Toward the beginning of the service the pastor indicated he had been moved by the Spirit to pray for those who were ill. The pastor and another gentleman testified about God’s healing power over cancer and a 3rd degree burn, respectively, and many people came forward for the pastor and his wife to lay hands and pray over them.

I loved that as the children were dismissed for Kids’ Church, the congregation prayed over them with raised hands. I’ve seen this done a couple of other places, and it’s always such a striking picture of what a church should be to the children God has entrusted to their care.

The message, “Pursuit of Happiness,” was part of a series entitled “Power of the Gospel.”

Some of the best messages include personal stories, and that was the case today. His moving account of when he first began to answer God’s call was a perfect illustration of the Scripture. He spoke to the sin nature with which we’re born and God’s faithfulness when we fail. He emphasized that there are no quick fixes or shortcuts, and the closer we get to the Light, the more obvious imperfections become…a wonderful point, I thought.

He also suggested specific steps to help in our attempts to kill the sin nature: 1 – have a plan that includes daily time of devotion and prayer; 2 – make church attendance a priority; 3 – join a home group for study and fellowship; 4 – don’t let the devil have a foothold because “you’re not that strong;” and 5 – have people in your life to whom you stay accountable.

He urged the congregation to share their struggles and be honest, to walk the middle ground between being a legalistic church full of “happy plastic people” (his thought but words from Casting Crowns’ song “Stained Glass Masquerade”) or an “anything goes” church where you do whatever you want.

Amens echoed from the congregation throughout the message, which tells me these are real people who understand struggle and seeking. I hope God sends us back to this church.

 
Our prayer for this church:
Father, we lift up this church for Your continued blessing and encouragement. We pray You will keep them from becoming “plastic church people,” that they may live to glorify You. In Jesus’ Name, Amen.

Sunday, February 10, 2013

The Presbyterian Church, Sewickley

Today we worshiped at The Presbyterian Church, Sewickley, 414 Grant Street, Sewickley, PA 15143, 412.741.4550, www.sewickleypresby.org, Rev. Kevin Long, Senior Pastor.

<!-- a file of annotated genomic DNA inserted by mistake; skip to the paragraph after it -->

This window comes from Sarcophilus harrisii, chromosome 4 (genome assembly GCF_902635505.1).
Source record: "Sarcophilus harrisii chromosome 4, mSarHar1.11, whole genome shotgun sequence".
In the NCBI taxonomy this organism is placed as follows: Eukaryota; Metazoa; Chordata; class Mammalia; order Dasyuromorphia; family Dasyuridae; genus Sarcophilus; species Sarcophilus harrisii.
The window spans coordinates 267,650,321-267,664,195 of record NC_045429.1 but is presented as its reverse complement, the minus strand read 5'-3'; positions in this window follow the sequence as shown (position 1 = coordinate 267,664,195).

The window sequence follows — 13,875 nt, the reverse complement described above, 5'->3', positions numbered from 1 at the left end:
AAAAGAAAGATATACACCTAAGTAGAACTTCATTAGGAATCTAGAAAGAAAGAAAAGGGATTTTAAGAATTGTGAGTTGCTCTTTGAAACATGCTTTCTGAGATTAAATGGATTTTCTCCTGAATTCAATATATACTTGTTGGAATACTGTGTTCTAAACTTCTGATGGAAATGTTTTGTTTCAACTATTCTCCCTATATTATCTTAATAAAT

Scripture: Matthew 4:1-11 –
Then Jesus was led by the Spirit into the desert to be tempted by the devil. After fasting forty days and forty nights, he was hungry. The tempter came to him and said, “If you are the Son of God, tell these stones to become bread.”

Jesus answered, “It is written: ‘Man does not live on bread alone, but on every word that comes from the mouth of God.’”

Then the devil took him to the holy city and had him stand on the highest point of the temple. “If you are the Son of God,” he said, “throw yourself down. For it is written:

“’He will command his angels concerning you, and they will lift you up in their hands, so that you will not strike your foot against a stone.’”

Jesus answered him, “It is also written: ‘Do not put the Lord your God to the test.’”

Again, the devil took him to a very high mountain and showed him all the kingdoms of the world and their splendor. “All this I will give you,” he said, “if you will bow down and worship me.”

Jesus said to him, “Away from me, Satan! For it is written: ‘Worship the Lord your God, and serve him only.’”

Then the devil left him, and angels came and attended him.

 
Bob’s thoughts:

We were invited back to this church and had been looking forward to the visit. Although we missed the person who extended the invitation, we got to meet some other interesting people after the service.

The church will be celebrating their 175th anniversary, and I could sense the anticipation. The building is typical of older Presbyterian churches, stone and woodwork and exceptional stained glass. I was happy to see the larger brass cross and some good Communion banners, along with good signage.